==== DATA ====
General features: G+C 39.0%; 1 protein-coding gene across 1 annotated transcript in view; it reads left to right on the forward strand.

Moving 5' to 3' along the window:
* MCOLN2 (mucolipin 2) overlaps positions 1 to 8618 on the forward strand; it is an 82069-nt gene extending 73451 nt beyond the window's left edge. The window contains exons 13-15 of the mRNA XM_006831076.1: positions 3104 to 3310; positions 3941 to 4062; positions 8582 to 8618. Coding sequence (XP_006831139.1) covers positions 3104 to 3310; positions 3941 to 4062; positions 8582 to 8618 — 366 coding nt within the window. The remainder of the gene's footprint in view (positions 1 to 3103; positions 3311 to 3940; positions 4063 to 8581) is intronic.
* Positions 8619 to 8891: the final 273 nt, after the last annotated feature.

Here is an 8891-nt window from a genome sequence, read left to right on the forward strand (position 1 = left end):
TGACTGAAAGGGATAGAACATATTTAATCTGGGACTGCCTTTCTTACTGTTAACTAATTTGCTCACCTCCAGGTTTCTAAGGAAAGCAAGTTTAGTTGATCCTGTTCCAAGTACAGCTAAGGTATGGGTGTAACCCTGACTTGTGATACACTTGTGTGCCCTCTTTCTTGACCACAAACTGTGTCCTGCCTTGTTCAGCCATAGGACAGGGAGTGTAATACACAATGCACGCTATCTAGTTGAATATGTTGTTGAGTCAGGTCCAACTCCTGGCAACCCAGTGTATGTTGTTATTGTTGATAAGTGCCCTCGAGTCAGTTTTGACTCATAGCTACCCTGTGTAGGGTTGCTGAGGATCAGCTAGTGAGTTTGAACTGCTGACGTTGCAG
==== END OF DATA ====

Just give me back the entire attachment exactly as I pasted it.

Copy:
General features: G+C 39.0%; 1 protein-coding gene across 1 annotated transcript in view; it reads left to right on the forward strand.

Moving 5' to 3' along the window:
* MCOLN2 (mucolipin 2) overlaps positions 1 to 8618 on the forward strand; it is an 82069-nt gene extending 73451 nt beyond the window's left edge. The window contains exons 13-15 of the mRNA XM_006831076.1: positions 3104 to 3310; positions 3941 to 4062; positions 8582 to 8618. Coding sequence (XP_006831139.1) covers positions 3104 to 3310; positions 3941 to 4062; positions 8582 to 8618 — 366 coding nt within the window. The remainder of the gene's footprint in view (positions 1 to 3103; positions 3311 to 3940; positions 4063 to 8581) is intronic.
* Positions 8619 to 8891: the final 273 nt, after the last annotated feature.

Here is an 8891-nt window from a genome sequence, read left to right on the forward strand (position 1 = left end):
TGACTGAAAGGGATAGAACATATTTAATCTGGGACTGCCTTTCTTACTGTTAACTAATTTGCTCACCTCCAGGTTTCTAAGGAAAGCAAGTTTAGTTGATCCTGTTCCAAGTACAGCTAAGGTATGGGTGTAACCCTGACTTGTGATACACTTGTGTGCCCTCTTTCTTGACCACAAACTGTGTCCTGCCTTGTTCAGCCATAGGACAGGGAGTGTAATACACAATGCACGCTATCTAGTTGAATATGTTGTTGAGTCAGGTCCAACTCCTGGCAACCCAGTGTATGTTGTTATTGTTGATAAGTGCCCTCGAGTCAGTTTTGACTCATAGCTACCCTGTGTAGGGTTGCTGAGGATCAGCTAGTGAGTTTGAACTGCTGACGTTGCAG